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Looking like a modest, one-story building when seen from the road, the Sanchez House actually boasts three spacious floors that offer stunning views of the Bolivian Amazon. Young Bolivian architect Juan Carlos Menacho designed the residence, named after its owners, to fit perfectly into a sloping site in Santa Cruz de la Sierra in eastern Bolivia. The 10,674-square-foot house is located in an exclusive gated community in Santa Cruz, and was designed to provide shade and protect from the region’s tropical sun. It utilizes the sloping site to create an illusion of small scale. Its wings are designed around the existing trees, with each room enjoying views of the surrounding greenery. Related: Bolivia’s Ecolodge del Lago takes inspiration from traditional Lak’a Uta architecture Several sustainable features incorporated into the design of the residence, including rainwater harvesting and the use of natural building materials , ensure an eco-friendly performance. The location itself combines urban living and proximity to nature. + Juan Carlos Menacho

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Casa Sanchez combines urban living with the lush Bolivian rainforest

Bowl-shaped roofs harvest rainwater and promote natural cooling in arid environments

January 2, 2017 by  
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Water scarcity is felt unequally throughout the world with some regions worse off than others. Iran-based BMDesign Studios addressed their home country’s arid climates with an architectural solution to water shortages called Concave Roof, a double-roof system designed to collect and store rainwater, and promote natural cooling. The Concave Roof was engineered for arid environments, where rainwater collection can be tricky due to higher than average evaporation rates and low annual precipitation. The double-roof system, which includes a domed roof beneath a bowl-shaped catchment area, is designed to “help [make] even the smallest quantities of rain [flow down] the roof and eventually coalesce into bigger drops, just right for harvesting before they evaporate,” said the architects to ArchDaily . Stacking a concave roof atop a convex roof promotes natural cooling through shade and wind movement between the two roofs. Related: Rammed earth house blends traditional materials with modern techniques in Vietnam’s last frontier The bowl-shaped catchment area is steeply sloped to move raindrops towards a central collection point, where the rain is funneled into reservoirs . The reservoirs are placed between building walls to help regulate indoor temperatures. With this system, the architects estimate that 28 cubic meters of water could be harvested with just 923 square meters of a concave roof surface. BMDesign Studios’ vision also goes beyond the double-roof system and includes a massing design where the buildings and courtyards are sunken to promote natural cooling. The buildings would be organized around atriums to promote circulation and community. + BMDesign Studios Via ArchDaily Images via BMDesign Studios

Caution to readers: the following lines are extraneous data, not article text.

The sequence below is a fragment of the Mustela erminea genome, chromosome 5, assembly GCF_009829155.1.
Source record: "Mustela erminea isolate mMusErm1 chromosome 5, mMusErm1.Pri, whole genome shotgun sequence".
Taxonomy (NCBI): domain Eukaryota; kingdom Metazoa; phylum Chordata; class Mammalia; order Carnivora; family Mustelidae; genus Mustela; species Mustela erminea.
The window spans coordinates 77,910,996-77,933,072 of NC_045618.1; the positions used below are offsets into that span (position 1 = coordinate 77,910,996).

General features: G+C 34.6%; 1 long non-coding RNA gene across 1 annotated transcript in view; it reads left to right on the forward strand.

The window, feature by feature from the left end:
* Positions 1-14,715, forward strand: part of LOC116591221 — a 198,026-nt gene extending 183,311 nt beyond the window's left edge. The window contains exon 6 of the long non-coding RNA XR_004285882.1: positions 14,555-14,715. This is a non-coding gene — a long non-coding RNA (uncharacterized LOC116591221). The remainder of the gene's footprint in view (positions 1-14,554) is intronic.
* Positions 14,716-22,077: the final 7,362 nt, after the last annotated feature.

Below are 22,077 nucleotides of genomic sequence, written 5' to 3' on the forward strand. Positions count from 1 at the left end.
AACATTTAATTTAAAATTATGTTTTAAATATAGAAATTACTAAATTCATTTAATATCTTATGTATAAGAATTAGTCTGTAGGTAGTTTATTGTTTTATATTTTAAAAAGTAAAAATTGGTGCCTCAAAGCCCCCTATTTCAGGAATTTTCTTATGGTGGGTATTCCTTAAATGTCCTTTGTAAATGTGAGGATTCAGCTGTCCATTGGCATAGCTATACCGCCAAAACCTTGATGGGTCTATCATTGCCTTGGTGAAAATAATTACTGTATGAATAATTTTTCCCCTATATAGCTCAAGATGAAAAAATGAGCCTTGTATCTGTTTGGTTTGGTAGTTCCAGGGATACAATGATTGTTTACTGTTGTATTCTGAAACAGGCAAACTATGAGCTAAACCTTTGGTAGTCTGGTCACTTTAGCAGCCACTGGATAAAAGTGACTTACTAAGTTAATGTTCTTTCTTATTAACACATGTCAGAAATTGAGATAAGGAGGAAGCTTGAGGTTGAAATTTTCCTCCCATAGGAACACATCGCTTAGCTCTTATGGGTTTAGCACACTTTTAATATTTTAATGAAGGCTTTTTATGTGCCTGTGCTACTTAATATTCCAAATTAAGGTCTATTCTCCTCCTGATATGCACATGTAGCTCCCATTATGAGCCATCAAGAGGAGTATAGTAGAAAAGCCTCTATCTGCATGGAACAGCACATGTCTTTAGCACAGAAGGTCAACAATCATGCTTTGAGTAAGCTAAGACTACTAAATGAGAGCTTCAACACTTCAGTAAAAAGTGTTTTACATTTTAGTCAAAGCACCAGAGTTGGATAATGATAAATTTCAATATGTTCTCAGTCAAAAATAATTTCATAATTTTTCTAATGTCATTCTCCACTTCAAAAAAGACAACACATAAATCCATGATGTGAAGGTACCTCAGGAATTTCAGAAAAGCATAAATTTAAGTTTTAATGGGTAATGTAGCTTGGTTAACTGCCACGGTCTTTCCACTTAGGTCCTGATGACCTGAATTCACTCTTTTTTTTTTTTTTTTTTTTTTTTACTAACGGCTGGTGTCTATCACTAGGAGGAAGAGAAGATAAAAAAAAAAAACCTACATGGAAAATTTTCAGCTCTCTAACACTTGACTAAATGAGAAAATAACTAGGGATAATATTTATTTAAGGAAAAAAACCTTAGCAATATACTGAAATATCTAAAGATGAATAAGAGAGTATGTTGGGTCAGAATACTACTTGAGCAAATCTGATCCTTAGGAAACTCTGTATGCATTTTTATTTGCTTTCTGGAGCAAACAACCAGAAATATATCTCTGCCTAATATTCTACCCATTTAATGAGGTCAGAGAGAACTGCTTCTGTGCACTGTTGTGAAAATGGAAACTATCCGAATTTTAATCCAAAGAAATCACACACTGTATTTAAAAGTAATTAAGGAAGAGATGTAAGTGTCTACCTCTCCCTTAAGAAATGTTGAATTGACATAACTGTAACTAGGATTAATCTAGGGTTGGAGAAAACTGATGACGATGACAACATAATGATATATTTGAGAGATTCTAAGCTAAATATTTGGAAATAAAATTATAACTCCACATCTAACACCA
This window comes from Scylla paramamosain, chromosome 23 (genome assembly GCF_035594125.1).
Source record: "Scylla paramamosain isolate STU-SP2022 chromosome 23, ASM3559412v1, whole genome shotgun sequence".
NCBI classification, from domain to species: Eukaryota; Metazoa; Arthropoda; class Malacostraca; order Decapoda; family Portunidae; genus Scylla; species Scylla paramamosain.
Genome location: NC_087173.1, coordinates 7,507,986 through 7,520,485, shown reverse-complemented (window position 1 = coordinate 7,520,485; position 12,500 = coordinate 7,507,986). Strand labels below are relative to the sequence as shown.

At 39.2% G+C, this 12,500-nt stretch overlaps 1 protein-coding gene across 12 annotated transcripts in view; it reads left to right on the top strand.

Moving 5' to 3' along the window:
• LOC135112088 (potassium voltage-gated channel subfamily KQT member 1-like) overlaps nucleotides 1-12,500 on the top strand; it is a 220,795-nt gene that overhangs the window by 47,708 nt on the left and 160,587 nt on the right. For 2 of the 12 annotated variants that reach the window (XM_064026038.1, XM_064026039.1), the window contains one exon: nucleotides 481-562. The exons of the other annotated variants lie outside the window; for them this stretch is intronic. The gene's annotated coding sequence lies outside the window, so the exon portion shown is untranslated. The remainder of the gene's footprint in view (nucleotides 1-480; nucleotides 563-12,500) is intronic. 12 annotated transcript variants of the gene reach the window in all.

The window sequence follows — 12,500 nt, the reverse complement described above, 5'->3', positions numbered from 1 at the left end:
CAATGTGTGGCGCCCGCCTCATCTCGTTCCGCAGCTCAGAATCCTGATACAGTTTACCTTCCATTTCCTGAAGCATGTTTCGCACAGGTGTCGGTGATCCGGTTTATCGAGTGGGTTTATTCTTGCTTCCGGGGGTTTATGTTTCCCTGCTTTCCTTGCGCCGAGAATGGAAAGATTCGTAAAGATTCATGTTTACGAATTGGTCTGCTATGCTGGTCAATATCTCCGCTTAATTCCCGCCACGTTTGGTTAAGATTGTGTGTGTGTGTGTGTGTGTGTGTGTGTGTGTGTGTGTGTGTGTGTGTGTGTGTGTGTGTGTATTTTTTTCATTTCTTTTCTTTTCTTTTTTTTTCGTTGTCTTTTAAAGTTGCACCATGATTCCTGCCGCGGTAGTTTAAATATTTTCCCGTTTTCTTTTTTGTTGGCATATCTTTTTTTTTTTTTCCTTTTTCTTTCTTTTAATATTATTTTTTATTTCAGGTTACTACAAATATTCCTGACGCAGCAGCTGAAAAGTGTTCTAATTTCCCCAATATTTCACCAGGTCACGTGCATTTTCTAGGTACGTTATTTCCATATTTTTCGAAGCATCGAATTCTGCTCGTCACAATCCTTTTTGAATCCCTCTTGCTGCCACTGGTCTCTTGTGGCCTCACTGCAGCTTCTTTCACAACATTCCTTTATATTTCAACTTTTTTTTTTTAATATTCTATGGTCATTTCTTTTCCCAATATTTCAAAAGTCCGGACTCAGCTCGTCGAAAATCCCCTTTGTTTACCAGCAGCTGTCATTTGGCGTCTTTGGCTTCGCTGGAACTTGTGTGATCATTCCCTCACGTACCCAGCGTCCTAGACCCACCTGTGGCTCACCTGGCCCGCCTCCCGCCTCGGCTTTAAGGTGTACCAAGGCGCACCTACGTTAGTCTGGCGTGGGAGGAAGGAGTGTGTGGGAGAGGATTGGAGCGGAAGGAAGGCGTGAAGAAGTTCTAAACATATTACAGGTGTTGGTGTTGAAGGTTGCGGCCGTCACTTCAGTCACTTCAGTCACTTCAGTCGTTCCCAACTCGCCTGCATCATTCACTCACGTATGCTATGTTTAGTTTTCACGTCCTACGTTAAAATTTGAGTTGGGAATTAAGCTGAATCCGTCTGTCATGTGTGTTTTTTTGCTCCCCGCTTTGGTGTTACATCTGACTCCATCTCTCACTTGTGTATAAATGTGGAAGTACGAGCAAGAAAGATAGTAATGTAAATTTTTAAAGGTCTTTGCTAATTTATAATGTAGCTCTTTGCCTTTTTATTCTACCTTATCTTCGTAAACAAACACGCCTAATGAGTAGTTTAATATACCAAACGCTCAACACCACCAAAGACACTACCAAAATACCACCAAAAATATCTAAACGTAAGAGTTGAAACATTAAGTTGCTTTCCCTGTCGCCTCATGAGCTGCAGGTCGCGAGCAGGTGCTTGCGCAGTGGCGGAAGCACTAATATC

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Bowl-shaped roofs harvest rainwater and promote natural cooling in arid environments